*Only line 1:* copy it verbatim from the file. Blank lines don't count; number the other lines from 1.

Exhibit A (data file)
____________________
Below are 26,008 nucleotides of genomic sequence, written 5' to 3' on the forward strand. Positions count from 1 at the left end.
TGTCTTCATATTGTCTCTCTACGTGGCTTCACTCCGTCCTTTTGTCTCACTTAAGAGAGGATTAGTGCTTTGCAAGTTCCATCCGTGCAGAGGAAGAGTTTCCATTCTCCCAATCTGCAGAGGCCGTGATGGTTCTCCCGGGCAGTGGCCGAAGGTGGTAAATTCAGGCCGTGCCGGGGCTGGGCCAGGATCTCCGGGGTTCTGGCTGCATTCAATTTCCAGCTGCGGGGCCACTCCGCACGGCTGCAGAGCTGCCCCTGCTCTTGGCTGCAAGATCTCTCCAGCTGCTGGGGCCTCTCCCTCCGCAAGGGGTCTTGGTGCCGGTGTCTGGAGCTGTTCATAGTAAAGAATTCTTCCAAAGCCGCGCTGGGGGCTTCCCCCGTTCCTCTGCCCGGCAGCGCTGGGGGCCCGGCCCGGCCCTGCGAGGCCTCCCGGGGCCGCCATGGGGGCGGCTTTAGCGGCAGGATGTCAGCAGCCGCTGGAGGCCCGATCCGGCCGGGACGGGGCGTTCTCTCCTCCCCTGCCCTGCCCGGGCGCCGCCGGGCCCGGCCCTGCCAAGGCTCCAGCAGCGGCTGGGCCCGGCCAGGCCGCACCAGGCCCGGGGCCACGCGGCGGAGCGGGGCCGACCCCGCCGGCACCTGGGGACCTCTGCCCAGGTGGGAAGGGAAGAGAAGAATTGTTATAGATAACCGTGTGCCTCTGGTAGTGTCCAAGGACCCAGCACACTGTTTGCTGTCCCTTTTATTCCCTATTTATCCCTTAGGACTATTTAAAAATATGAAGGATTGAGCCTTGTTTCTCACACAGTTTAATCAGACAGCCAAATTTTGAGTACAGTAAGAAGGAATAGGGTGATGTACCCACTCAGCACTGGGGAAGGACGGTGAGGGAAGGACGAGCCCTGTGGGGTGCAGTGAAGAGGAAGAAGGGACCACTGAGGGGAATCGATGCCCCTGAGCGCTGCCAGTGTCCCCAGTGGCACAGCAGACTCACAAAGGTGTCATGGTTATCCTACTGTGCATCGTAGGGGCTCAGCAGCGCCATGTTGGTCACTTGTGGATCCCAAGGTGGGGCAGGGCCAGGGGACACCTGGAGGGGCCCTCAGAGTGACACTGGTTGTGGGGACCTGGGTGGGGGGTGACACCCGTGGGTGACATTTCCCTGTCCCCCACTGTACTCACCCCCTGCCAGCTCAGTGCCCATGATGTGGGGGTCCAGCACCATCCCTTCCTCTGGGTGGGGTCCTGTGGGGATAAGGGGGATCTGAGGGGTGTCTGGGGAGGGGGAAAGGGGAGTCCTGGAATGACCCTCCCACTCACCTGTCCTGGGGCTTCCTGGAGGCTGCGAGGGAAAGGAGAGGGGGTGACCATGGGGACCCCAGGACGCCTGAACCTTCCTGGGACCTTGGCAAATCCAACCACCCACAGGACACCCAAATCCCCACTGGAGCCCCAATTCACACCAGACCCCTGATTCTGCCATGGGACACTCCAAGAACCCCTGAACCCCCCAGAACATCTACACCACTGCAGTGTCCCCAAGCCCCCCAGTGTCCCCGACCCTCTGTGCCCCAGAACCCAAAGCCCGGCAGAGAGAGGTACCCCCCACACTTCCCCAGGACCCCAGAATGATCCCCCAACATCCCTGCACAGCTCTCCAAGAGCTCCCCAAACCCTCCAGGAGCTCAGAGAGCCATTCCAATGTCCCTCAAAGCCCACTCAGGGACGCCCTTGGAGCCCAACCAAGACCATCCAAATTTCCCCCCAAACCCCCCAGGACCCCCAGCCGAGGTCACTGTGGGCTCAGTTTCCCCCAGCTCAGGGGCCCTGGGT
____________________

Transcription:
Below are 26,008 nucleotides of genomic sequence, written 5' to 3' on the forward strand. Positions count from 1 at the left end.